The Supreme Court Tuesday dismissed a Special Leave Petition filed by the Union Ministry of Human Resource Development against a 2017 order of Allahabad High Court ordering a change in the formula for implementing reservation in teaching jobs in universities. How is the new formula different from the one followed earlier, and what are the implications of the switch?
What did the Allahabad High Court rule?
The matter of Vivekanand Tiwari & Anr v Union of India and Ors (April 7, 2017) dealt with the recruitment of teachers in Banaras Hindu University (BHU), a central educational institution. The petitioners sought cancellation of the recruitment drive and a fresh beginning, treating each department as a unit for calculating the number of faculty posts reserved for SCs, STs and OBCs.
At that time, as mandated by the University Grants Commission (UGC), the number of SC, ST, and OBC faculty positions were calculated by treating the university as a “unit”. All posts of the same grade (such as assistant professor) across departments in a university were grouped together to calculate the quota.
The Division Bench of Justices Vikram Nath and Daya Shankar Tripathi upheld the plea and criticised the UGC for applying reservation in teaching jobs in a “blanket manner”. “If the University is taken as a ‘Unit’ for every level of teaching and applying the roster, it could result in some departments/subjects having all reserved candidates and some having only unreserved candidates. (This) would be discriminatory and unreasonable (and)… violative of Article 14 and 16,” the court said.
“…Merely because Assistant Professor, Reader, Associate Professor and Professor of each subject or the department are placed in the same pay-scale but their services are neither transferable nor they are in competition with each other. It is for this reason also that clubbing of the posts for the same level treating the University as a ‘Unit’ would be completely unworkable and impractical,” it added.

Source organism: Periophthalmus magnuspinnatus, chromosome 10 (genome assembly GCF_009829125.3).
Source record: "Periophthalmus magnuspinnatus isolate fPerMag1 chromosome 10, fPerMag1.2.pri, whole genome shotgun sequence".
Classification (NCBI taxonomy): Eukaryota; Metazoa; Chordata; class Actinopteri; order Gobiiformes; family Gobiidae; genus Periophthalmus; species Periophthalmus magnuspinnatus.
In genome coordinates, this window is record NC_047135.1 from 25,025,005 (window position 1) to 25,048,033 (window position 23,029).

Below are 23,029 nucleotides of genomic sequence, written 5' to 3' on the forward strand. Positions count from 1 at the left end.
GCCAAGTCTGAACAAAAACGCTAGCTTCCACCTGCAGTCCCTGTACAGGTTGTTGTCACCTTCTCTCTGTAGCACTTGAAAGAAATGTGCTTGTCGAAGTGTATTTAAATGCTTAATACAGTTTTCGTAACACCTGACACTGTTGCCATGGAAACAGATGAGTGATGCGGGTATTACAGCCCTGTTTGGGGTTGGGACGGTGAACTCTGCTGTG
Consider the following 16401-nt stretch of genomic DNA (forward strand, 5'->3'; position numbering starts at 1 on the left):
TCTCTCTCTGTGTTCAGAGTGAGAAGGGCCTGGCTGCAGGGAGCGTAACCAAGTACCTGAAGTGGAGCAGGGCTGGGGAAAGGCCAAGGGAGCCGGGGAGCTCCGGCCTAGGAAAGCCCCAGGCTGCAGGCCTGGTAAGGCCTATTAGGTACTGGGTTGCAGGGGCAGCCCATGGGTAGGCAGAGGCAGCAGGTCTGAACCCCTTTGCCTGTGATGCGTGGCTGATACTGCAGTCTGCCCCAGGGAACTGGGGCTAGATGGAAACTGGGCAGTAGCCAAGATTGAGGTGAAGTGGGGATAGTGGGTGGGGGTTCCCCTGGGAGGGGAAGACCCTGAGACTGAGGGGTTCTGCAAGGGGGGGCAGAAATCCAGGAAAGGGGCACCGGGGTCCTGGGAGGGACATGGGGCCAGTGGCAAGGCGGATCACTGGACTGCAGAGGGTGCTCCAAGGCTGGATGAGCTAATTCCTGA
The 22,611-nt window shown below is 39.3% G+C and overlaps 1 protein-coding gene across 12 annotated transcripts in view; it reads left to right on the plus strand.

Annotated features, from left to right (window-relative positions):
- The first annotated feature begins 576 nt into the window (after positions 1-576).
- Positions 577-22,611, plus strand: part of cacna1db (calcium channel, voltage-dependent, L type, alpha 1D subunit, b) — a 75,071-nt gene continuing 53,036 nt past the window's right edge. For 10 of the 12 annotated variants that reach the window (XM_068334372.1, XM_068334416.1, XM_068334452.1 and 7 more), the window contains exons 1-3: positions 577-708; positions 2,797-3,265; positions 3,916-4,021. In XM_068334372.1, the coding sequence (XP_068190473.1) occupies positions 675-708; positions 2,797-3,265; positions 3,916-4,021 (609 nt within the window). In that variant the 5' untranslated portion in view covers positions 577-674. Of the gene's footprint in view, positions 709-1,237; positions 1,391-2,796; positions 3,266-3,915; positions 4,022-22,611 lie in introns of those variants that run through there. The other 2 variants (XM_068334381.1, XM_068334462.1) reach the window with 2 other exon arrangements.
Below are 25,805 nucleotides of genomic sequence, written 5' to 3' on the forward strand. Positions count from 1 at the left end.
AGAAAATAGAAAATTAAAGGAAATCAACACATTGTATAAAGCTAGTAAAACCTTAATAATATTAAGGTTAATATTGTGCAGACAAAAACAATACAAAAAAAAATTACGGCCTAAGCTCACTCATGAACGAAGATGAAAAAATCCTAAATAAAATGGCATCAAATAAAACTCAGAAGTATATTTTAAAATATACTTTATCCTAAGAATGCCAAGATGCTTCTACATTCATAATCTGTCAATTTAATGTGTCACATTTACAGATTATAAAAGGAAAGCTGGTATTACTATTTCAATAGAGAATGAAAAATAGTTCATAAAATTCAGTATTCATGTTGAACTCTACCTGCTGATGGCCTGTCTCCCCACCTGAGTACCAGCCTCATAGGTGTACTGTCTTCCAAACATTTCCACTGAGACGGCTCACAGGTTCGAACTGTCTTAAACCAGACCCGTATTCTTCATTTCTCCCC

The HC quashed Clauses 6(c) and 8(a)(v) of the guidelines framed by the UGC in 2006, and the letter of the UGC dated February 19, 2008. Clause 6(c) forbade “the practice of creating department-wise cadres, which tends to create single posts or cadres with artificially reduced number of posts in order to avoid reservation”. Clause 8(a)(v) called for implementation of the roster system as per the directions of the Supreme Court in R K Sabharwal and Ors vs State of Punjab and Ors (February 10, 1995), in which a five-judge Constitution Bench had ruled that reservation rosters in government services should be with reference to posts, and not vacancies. The roster, it said, would be implemented in the form of a running account from year to year.
How did UGC change its formula?
The Allahabad HC decision was upheld by a Supreme Court Vacation Bench of Justices R K Agrawal and Sanjay Kishan Kaul in June 2017. The UGC was left with no choice. Its Standing Committee examined 10 court judgments on the subject and recommended to the HRD Ministry that the High Court’s verdict should be applied to all universities. The Ministry, after consulting the Law Ministry and the Department of Personnel and Training, communicated its go-ahead in March 2018. On March 5, 2018, UGC notified amendments to its 2006 guidelines.